If the psychological state that we are in can affect how we feel so much, it raises the question of what is happening when we do feel an emotion. Is it purely psychological, which correlates with it? Alternatively, is it that, unconsciously, we recognise the psychological state that our body is in and attribute feelings to it, depending on what is happening at the time? In psychology, emotion is often defined as a complex state of feeling that results in physical and psychological changes that influence thought and behaviour. Emotionality is associated with a range of psychological phenomena including temperament, personality, mood and motivation. Many psychologists have investigated this question, and developed theories to explain what is happening. One of the first is called the James-Lange Theory of Emotion, because it was developed by William James and Carl Lange. James argued that what is happening when we feel an emotion, like fear, anger or sadness is that we are unconsciously seeing the psychological changes that happen in the body. For instance, if you trip going down the stairs, you would grab the handrail in a reflex way before you actually fall, causing your heart to beat faster. James argued that the actual event is not what makes us frightened, but that our fear comes from the psychological changes that happen as result of the event. With these changes, there would be no emotion.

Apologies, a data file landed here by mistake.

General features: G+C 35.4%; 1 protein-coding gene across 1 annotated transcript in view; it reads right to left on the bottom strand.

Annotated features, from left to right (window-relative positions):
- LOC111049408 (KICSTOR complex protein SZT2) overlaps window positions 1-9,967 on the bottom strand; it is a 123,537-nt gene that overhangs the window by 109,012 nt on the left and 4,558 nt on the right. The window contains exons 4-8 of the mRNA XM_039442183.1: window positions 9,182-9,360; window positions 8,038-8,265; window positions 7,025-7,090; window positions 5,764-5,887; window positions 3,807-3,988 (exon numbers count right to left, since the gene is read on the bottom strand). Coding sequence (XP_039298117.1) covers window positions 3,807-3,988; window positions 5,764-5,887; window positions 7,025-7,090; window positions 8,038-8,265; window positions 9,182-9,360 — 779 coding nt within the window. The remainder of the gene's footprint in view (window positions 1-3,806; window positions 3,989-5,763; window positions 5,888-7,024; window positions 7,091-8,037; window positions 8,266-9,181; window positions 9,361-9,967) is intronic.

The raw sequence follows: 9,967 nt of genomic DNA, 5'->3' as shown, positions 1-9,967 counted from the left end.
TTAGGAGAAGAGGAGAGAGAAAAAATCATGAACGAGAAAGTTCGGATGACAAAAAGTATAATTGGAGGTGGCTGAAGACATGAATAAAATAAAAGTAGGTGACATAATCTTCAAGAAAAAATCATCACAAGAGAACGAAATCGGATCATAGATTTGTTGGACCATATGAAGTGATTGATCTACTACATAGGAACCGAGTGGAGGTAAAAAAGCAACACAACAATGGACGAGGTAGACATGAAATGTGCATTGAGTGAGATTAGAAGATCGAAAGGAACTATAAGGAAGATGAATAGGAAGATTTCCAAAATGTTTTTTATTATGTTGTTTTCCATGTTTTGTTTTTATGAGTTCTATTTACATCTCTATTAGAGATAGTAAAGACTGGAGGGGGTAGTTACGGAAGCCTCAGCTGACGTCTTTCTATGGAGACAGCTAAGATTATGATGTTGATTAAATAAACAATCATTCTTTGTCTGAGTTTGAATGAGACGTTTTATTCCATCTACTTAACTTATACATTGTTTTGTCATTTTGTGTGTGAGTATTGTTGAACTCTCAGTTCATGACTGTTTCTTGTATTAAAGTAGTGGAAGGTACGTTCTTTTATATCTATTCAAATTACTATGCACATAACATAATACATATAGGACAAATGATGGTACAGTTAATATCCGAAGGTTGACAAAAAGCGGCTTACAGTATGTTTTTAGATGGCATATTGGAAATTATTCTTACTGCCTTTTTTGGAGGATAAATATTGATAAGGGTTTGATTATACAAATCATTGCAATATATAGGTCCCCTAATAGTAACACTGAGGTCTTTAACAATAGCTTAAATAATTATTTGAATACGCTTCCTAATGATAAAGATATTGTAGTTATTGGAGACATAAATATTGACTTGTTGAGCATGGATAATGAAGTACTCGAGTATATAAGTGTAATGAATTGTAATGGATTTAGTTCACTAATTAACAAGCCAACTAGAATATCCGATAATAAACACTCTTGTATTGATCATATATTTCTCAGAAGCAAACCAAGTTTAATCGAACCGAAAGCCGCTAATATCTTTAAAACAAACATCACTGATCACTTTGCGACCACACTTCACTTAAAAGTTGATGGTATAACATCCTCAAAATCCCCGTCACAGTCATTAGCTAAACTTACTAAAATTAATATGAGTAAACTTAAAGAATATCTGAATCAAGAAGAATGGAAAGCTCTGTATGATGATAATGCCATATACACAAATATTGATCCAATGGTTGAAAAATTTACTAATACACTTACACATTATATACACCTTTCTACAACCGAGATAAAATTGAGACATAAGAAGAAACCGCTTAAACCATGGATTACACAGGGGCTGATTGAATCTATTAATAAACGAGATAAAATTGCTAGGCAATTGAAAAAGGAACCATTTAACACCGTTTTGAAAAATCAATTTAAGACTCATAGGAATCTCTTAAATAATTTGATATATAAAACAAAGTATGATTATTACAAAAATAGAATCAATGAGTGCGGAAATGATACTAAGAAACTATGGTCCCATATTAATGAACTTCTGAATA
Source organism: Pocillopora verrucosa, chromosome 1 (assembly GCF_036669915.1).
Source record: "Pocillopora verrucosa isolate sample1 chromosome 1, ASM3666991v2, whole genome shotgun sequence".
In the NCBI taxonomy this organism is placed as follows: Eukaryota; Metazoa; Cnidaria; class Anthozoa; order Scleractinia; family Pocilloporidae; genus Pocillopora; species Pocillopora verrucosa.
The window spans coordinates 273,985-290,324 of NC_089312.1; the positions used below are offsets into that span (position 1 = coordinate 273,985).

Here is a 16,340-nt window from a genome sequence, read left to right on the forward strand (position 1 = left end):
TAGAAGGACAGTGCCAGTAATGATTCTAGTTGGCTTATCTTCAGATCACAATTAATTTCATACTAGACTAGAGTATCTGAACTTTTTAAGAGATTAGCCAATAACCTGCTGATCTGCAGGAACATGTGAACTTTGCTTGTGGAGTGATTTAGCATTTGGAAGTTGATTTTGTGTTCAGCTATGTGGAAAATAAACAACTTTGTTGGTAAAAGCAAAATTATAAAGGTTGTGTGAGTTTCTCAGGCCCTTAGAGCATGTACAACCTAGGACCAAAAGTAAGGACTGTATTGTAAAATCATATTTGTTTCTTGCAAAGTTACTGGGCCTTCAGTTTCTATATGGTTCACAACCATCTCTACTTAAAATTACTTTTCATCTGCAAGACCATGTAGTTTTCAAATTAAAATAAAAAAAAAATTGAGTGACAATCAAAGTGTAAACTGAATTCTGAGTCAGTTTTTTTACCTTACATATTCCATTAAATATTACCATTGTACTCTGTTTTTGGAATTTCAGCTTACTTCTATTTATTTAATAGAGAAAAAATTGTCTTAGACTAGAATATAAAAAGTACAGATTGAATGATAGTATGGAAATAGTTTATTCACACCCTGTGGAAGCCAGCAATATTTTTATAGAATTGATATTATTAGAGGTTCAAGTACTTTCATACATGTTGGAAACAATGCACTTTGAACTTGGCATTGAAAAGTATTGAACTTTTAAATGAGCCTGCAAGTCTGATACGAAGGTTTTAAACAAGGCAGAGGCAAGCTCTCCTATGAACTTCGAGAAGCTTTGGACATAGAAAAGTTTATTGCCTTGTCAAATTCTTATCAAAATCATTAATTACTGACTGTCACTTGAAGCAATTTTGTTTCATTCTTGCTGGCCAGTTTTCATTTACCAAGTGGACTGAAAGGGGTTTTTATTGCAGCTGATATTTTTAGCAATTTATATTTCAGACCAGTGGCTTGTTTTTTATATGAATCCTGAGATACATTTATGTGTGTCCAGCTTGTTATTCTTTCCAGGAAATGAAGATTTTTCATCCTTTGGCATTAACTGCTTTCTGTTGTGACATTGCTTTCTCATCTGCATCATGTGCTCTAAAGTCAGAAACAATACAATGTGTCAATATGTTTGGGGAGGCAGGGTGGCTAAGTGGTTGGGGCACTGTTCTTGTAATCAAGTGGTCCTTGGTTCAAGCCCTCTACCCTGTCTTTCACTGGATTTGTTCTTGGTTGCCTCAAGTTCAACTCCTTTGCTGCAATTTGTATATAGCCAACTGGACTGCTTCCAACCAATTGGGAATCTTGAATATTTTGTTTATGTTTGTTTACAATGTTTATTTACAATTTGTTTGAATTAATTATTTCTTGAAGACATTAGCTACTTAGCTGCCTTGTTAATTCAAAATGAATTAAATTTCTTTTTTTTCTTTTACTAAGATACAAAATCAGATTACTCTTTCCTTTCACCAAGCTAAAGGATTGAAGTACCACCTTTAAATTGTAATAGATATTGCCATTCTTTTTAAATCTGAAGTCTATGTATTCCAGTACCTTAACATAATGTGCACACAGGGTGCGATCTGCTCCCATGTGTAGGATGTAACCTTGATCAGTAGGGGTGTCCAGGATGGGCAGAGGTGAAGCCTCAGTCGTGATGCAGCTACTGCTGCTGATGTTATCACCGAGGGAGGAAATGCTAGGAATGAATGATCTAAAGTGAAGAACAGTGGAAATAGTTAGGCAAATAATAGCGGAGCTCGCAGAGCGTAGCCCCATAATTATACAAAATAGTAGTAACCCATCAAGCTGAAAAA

Not every psychologist has agreed with this theory. Walter Cannon, who discovered the ‘flight or flight’ reaction, had a different viewpoint. The Cannon-Bard theory of emotion states that the emotion we experience and the psychological reaction that happens are entirely separate from each other. Cannon thought that the mind and body were entirely separate and the state of the body did not affect the mind. This is called dualism. Both the James-Lange theory and the Canon-Bard theory are extreme points of view. Most psychologists see the answer as being...
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